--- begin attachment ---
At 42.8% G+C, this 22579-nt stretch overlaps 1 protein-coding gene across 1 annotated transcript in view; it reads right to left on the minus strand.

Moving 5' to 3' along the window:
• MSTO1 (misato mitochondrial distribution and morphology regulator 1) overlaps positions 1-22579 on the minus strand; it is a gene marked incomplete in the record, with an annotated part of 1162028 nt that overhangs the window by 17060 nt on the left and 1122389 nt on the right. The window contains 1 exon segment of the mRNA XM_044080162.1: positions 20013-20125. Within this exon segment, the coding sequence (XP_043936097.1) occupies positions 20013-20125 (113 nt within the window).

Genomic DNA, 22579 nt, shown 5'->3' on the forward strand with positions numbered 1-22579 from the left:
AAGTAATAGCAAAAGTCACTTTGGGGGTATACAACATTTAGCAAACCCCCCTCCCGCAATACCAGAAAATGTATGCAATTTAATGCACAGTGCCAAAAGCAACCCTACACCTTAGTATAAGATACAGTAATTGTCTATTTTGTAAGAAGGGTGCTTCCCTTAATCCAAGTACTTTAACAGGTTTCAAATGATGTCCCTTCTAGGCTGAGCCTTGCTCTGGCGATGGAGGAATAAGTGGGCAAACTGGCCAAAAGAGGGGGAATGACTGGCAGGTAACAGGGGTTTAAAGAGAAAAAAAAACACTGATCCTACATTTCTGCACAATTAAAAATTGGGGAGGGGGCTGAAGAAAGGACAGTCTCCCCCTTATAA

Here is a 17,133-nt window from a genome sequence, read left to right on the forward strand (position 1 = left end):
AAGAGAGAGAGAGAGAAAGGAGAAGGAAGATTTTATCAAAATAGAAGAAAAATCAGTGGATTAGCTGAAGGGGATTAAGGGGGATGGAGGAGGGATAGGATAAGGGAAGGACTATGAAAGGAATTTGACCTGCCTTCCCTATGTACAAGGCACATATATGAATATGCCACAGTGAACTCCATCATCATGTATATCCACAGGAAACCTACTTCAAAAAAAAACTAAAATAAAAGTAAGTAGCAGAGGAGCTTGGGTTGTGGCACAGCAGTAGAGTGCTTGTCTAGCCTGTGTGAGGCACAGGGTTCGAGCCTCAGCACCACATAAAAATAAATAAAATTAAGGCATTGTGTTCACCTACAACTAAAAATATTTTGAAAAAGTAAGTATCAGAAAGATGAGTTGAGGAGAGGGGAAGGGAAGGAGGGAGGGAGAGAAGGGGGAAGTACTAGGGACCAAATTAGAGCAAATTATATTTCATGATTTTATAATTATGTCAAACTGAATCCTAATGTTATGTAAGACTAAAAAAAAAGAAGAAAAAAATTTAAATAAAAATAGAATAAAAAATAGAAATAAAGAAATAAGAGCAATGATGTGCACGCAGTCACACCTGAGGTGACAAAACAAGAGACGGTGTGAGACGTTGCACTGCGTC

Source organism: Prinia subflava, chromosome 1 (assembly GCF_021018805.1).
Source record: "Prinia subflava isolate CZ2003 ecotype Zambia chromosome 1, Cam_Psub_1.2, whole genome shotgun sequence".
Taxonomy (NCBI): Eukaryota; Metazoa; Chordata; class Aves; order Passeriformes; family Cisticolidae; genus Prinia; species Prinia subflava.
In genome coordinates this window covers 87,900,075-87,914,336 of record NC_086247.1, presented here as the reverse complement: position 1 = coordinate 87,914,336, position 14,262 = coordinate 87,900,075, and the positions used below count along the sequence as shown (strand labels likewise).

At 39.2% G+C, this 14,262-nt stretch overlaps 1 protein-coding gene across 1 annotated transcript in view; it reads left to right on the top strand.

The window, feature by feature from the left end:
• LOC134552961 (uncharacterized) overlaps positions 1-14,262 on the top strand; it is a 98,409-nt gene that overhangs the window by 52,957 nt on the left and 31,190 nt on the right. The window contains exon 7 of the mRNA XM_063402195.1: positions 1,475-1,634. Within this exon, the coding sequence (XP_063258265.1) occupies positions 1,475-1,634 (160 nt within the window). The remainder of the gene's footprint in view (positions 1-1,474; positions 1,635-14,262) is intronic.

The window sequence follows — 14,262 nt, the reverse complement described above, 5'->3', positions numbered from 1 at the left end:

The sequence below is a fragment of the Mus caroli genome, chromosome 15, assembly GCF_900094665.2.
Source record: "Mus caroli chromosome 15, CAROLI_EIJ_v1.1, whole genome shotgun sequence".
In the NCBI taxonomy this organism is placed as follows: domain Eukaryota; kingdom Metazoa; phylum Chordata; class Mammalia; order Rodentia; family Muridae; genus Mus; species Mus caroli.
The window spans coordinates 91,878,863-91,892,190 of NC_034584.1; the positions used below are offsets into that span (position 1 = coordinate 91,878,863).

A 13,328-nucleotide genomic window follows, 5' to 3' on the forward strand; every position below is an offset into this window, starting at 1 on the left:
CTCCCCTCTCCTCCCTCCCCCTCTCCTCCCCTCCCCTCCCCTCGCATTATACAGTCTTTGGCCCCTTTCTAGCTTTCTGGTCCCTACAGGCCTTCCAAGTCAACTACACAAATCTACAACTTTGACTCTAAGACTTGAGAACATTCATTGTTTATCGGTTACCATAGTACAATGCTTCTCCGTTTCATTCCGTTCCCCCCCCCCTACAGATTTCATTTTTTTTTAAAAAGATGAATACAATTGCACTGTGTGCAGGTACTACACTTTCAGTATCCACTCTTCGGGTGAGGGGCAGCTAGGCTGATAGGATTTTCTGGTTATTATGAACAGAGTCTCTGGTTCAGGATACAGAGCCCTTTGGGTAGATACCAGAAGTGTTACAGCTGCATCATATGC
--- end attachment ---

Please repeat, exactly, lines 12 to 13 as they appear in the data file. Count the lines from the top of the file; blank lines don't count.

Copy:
At 39.2% G+C, this 14,262-nt stretch overlaps 1 protein-coding gene across 1 annotated transcript in view; it reads left to right on the top strand.

The window, feature by feature from the left end: